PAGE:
Notes on Jango (Mom Jango)
Ulrich Kleinewillinghöfer, 2015
The Jango, also known as Mom Jango, are a distinct section of the Vere peoples.
jangosú / jango ~ jangoi ~ jangoyi Jango person / people
ǹdáǹ jango Jango language ('mouth of Jango')
mi ɔɗú ǹdáǹ jango ku I speak Jango
They mainly settle in an area to the south of the Vere Hills stretching from Mayo Ini in the West to Nassarawa Koma in the East, bordering the western foothills of the Alantika Mts in Adamawa State, Nigeria. Jango settlements cited in the interviews are:
Mayo Ini, Nassarwo Koma, Jumɓaare, Mantunaa, Soncha (= Choncha) , Bambu, DanWumba, Tɛkɛrɛ, Korkai, Gawì, Zaari, Gerta, Kaau Pindu, Garau, Giwaare, Jagu suwa, Vam guiti, Gogura, Tondiire, Layinde
Jango people are also part of the population of Beti and occupy a ward in Karlahi and Shigari. According to the speakers interviewed, the Jango were the populace of the Yola area prior to the advent of the Fulɓe and the subsequent establishment of the Emirat. A number of the Jango people fled while others stayed on and adopted the Fulani language and lifestyle. The mother of the late Emir is said to have been a Jango.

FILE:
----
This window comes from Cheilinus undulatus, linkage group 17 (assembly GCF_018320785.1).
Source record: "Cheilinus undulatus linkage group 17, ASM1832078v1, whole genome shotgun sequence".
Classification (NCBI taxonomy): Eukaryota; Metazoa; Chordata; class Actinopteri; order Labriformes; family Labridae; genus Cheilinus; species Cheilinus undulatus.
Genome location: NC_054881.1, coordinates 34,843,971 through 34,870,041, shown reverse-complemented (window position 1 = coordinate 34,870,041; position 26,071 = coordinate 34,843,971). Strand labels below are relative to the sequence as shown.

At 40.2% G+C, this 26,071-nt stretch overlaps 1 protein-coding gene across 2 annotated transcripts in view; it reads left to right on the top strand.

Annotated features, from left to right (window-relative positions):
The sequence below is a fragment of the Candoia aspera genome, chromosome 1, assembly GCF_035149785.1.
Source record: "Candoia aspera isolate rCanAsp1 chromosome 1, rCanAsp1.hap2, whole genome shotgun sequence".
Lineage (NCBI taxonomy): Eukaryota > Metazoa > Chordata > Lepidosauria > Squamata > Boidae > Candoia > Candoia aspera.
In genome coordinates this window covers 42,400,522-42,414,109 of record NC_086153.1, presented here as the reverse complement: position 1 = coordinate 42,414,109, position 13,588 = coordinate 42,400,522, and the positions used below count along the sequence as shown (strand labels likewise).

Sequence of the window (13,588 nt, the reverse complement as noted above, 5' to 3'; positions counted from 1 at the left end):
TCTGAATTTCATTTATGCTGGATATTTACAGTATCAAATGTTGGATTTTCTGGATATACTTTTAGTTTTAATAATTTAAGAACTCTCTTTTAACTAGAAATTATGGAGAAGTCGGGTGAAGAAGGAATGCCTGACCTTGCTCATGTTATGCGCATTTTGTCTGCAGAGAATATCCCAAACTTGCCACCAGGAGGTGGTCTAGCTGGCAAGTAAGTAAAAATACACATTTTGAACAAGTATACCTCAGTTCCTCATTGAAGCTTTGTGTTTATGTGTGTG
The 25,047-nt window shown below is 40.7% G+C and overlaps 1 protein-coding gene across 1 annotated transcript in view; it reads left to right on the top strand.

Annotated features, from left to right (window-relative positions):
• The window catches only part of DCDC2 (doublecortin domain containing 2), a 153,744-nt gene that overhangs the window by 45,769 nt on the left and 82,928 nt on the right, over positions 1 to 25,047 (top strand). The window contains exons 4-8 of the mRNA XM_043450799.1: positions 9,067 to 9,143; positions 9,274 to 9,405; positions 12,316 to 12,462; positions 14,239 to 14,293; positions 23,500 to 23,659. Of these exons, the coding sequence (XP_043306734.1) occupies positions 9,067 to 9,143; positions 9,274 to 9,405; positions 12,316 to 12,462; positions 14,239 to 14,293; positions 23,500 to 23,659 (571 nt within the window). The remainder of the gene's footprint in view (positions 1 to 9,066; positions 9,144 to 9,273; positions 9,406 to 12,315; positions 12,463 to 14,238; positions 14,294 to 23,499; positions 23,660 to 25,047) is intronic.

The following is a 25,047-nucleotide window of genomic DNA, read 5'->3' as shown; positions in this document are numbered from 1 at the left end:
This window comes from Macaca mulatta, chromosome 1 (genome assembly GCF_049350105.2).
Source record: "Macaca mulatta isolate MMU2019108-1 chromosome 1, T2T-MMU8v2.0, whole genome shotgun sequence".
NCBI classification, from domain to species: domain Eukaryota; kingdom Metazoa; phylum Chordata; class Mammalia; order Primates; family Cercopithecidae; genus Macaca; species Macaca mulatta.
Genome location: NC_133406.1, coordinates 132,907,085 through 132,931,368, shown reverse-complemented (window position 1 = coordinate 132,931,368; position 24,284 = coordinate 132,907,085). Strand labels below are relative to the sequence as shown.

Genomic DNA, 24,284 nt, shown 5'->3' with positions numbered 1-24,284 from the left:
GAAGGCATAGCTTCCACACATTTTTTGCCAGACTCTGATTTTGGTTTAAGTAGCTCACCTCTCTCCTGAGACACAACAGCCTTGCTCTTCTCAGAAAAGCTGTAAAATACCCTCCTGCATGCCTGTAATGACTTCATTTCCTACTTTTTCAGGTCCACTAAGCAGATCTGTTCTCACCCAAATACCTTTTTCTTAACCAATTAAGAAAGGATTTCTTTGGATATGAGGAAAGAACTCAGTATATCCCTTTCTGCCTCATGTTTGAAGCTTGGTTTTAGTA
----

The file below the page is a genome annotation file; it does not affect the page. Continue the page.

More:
The Jango call their more numerous Vere (Kaadam) or Momi neighbours, in the Vere Hills gɛ̀ŋ́ / gɛ̀nì (lit: 'blacksmith') referring to the fact that traditionally the Jango (as well as the Kobo, Eilu, Nissu, and the various Koma peoples), did not work iron but acquired metal tools from the blacksmith clans of the Vere Kaadam (Momi) people.
The Jango language, henceforth also named Jango, appears to be neither documented, nor studied. The wordlist collected more than a hundred years ago and presented by Strümpell 1910 may have been the only document so far. The "Were" entries in his comparative wordlist are clearly taken from a Jango speaker (examples).
Jango is considerably distinct from the other Vere lects (see the examples for and the comparative wordlist of Vere languages). Although they share a large number of common roots (see the comparative wordlist), they differ considerably in their respective morphosyntax. The excerpt from the comparative wordlist of the Vere languages below also shows that the assertions in the Ethnologue about "Mom Jango" are incorrect. Jango is not spoken by all the Vere; Jango is clearly distinct from the lects of the Vere peoples in the North of the Alantika Mountains and the adjacent Faro Basin (Wɔmmu, Nissim-Eilim, Kobom-Karim-Danəm) in Cameroon.